Geeks2U Promise
We guarantee you'll love our fast, friendly service - or we'll refund your money.  
133,572 Happy Customers & Counting
Need tech support?
1300 769 448
Extended hours, 7 days a week
Home  /  geekspeak  /  Netflix is coming, but is your bandwidth good enough?

Netflix is coming, but is your bandwidth good enough?

In the US, Netflix is one of the largest players in the online streaming video space, offering a catalog of thousands of movies and TV series for a low monthly fee. So low, in fact, that a number of Australian users have already started availing themselves of Netflix’s services via VPN or DNS redirection to make it seem as though their connections are actually in the US and thus eligible for Netflix services.

Come March 2015, and those same users will, in theory, be able to drop their VPN, as after months of speculation, dropped hints from other players and some reaction moves from other streaming players such as Quickflix and Foxtel, Netflix has finally announced that it’ll launch Netflix down under next year. Using a VPN or DNS always involves some kind of speed hit, because your traffic has to go through a proxy server in order to appear to be in the appropriate location you’re spoofing — or to hide your location if that’s your VPN purpose.

Figures as to Australian Netflix account users vary quite wildly. CHOICE recently surveyed and suggested it could be as many as 340,000 accounts already in Australia. That leaves a lot of potential customers for Netflix to snaffle up, but it seems less likely that the existing customer base will simply jump over to Netflix Australia, and that’s for one simple reason. While Netflix hasn’t made any wide scale announcements regarding its Australian streaming video catalog, the reality is that it’s unlikely to have anywhere near its US catalog size to draw from. That’s because there are already existing players such as Foxtel, Quickflix, and another new competitor streaming service being run jointly by Channel 9 and Fairfax called “Stan” that are also locking down exclusive rights to program. As an example, while Stan has yet to launch in Australia, it’s already hyping up the exclusive for Breaking Bad and its new spinoff, Better Call Saul. Foxtel is clearly the big dog in this particular fight, and it’s even feasible (although not yet confirmed) that some series that Netflix developed itself, House of Cards and Orange Is The New Black may in fact be Foxtel exclusives in Australia due to deals already cut with Netflix US before they decided to launch here.

There are other issues for a streaming-only service such as Netflix in Australia, however. Whereas Foxtel offers its services as net streaming and via cable/satellite, Netflix is entirely reliant on the quality of your broadband connection, and Australian connections, on the whole, are generally poor. That’s a particular concern for Netflix because when it launches, it’s hyping that it’ll offer some 4K TV content as well as Full HD, where its competitors are at Full HD at best. 4K content can look spectacular, but it uses a lot of data along the way. Around 18GB for an hour of content, which on the limited cap plans many Australians have could just be a little rich. That’s presuming you’ve got a wide enough data pipe to manage 4K in the first place, with Netflix’s own estimates suggesting a 25Mbps connection as ideal. Given that Australian average figures suggest a connection speed of just 15Mbps, that might be unachievable for many.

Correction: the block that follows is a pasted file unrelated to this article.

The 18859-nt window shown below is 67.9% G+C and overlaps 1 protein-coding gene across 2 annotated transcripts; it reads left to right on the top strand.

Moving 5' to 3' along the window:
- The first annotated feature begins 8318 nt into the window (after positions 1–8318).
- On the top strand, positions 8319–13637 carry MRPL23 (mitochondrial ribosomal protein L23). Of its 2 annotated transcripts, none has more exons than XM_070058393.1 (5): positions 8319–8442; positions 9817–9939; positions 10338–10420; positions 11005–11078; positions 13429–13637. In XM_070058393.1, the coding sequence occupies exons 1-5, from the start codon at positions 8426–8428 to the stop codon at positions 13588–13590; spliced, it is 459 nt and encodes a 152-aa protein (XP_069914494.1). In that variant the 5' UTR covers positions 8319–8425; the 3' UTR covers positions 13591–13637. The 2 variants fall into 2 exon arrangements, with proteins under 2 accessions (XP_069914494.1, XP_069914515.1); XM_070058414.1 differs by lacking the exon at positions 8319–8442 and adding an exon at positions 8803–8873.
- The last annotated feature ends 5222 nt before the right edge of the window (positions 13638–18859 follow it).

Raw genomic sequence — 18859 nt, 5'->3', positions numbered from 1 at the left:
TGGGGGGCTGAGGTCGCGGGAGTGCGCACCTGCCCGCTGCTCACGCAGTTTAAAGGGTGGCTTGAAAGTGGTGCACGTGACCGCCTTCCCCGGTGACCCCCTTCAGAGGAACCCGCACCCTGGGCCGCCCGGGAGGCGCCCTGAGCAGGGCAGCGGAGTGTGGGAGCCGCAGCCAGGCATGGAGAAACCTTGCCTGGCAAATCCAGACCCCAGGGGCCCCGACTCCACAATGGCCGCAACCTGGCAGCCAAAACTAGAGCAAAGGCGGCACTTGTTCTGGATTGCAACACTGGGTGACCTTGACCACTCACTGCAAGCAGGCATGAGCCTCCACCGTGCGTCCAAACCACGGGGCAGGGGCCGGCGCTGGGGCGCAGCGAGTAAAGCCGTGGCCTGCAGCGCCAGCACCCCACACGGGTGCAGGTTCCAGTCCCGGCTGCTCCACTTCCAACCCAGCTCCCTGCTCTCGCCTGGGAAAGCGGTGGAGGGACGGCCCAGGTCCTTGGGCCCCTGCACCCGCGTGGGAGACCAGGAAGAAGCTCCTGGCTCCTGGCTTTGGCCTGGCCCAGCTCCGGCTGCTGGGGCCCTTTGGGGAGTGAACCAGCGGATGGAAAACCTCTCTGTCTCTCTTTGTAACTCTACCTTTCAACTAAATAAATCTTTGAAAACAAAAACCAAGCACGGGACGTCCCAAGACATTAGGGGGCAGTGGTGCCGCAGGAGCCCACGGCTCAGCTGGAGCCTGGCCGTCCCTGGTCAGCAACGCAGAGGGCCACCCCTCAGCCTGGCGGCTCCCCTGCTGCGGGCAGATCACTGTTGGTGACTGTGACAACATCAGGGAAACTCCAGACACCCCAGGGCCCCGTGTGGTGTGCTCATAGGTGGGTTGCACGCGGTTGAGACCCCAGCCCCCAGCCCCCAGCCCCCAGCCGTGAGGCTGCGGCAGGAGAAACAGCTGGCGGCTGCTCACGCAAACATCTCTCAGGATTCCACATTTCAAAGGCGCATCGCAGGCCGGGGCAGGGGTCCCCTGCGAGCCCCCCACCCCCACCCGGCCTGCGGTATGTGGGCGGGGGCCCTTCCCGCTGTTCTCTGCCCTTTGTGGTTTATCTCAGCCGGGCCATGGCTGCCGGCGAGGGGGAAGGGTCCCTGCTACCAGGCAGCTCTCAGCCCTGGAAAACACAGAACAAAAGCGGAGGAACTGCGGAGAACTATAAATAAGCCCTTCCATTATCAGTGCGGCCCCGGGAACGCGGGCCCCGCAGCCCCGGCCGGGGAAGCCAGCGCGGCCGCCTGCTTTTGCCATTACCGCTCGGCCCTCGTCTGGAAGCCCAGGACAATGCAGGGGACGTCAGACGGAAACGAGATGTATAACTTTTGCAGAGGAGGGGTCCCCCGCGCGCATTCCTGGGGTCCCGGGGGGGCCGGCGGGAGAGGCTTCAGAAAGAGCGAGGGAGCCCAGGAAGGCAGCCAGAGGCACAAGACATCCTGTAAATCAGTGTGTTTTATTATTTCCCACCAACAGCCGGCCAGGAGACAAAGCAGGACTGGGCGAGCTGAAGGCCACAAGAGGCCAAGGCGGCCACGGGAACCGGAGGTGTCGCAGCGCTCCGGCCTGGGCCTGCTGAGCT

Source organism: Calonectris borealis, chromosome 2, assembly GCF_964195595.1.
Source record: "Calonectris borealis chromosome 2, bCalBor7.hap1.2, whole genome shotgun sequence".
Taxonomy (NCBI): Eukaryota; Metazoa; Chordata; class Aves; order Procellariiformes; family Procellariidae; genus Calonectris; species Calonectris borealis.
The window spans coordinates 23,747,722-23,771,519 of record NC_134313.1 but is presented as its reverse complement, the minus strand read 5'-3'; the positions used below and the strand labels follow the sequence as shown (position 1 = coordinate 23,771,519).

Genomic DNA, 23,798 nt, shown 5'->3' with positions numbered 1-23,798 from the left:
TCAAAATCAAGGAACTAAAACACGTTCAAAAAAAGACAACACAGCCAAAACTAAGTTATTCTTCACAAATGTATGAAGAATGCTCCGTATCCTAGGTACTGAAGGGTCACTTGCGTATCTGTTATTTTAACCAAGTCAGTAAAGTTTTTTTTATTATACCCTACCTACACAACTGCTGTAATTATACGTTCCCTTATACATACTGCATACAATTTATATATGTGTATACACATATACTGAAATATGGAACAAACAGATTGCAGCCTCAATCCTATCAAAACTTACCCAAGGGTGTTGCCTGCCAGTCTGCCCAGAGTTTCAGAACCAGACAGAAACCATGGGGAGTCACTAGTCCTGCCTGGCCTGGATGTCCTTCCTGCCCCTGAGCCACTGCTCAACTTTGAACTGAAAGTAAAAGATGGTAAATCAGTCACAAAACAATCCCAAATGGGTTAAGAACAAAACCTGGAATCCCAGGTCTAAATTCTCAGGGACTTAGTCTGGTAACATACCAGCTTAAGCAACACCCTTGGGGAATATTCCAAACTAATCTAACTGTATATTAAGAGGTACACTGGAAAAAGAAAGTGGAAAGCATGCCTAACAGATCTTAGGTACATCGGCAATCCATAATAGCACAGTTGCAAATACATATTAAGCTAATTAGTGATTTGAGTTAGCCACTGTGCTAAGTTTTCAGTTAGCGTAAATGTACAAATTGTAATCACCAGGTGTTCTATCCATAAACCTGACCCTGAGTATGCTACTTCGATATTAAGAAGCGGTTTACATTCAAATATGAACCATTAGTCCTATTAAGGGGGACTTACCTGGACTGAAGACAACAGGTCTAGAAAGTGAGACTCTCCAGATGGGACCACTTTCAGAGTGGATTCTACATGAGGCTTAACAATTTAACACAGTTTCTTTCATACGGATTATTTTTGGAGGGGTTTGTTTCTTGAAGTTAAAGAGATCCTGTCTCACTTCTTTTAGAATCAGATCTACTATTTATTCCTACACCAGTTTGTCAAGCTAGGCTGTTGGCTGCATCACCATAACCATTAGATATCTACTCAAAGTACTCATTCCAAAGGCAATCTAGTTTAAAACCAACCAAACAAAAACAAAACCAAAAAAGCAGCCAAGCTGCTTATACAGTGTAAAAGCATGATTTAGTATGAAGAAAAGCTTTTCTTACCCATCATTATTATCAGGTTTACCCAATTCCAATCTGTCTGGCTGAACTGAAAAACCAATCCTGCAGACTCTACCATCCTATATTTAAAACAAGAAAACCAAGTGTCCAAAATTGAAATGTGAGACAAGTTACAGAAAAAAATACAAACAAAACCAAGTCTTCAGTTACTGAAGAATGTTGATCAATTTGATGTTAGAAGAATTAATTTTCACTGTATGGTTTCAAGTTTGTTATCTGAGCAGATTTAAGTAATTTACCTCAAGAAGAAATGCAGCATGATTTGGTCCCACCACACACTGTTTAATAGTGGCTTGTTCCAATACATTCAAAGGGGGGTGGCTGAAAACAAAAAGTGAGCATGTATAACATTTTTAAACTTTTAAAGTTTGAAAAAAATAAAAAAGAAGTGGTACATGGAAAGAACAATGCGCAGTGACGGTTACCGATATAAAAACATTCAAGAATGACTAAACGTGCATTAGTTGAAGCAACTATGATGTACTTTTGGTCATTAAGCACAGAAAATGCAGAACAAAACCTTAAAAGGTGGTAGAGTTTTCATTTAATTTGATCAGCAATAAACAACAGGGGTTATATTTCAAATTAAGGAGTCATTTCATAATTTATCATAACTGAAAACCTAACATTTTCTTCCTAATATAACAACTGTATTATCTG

What’s undeniable is that streaming TV is rapidly expanding in Australia, whether we all opt to stream via Netflix, view via YouTube or relax in front of iView. There’s a lot of competition, and a lot of choices — and we’re all going to need more bandwidth!


Recent News

I’ve not had a standard landline in my home for quite some time now. Partly that was because I very much did switch over to using my smartphone a great deal more over time. Mostly, however, it was because getting rid of it was one of the simplest ways to cut off those interminable “support

Social media can be a huge force for change, and in these times where many of us are bouncing in and out of lockdowns, also a vital lifeline for communication on everything from important matters to the wildly trivial. We’re all allowed our personal obsessions, after all. However, many of us don’t think about the

Microsoft recently released its first public-facing beta version of the Windows 11 operating system that it will ship later this year. You’ve got to be signed up to its Windows Insider program to get it – and be willing to accept a little risk in terms of unstable operating systems – but then this is

Telstra recently announced that its 5G coverage for its mobile phone network covers around 75% of the Australian population. It’s also announced the “longest” (as in range) 5G phone call in the world, spanning some 113km in Gippsland. Meanwhile, rival telco Optus has claimed that it’s hit 300mbps upstream on trials of its emerging mmWave

Coronavirus (COVID-19) Update

Learn about the precautions we are taking and our new contactless pick-up and remote service options. Read More
Get help setting up your home office or homework area today. Learn More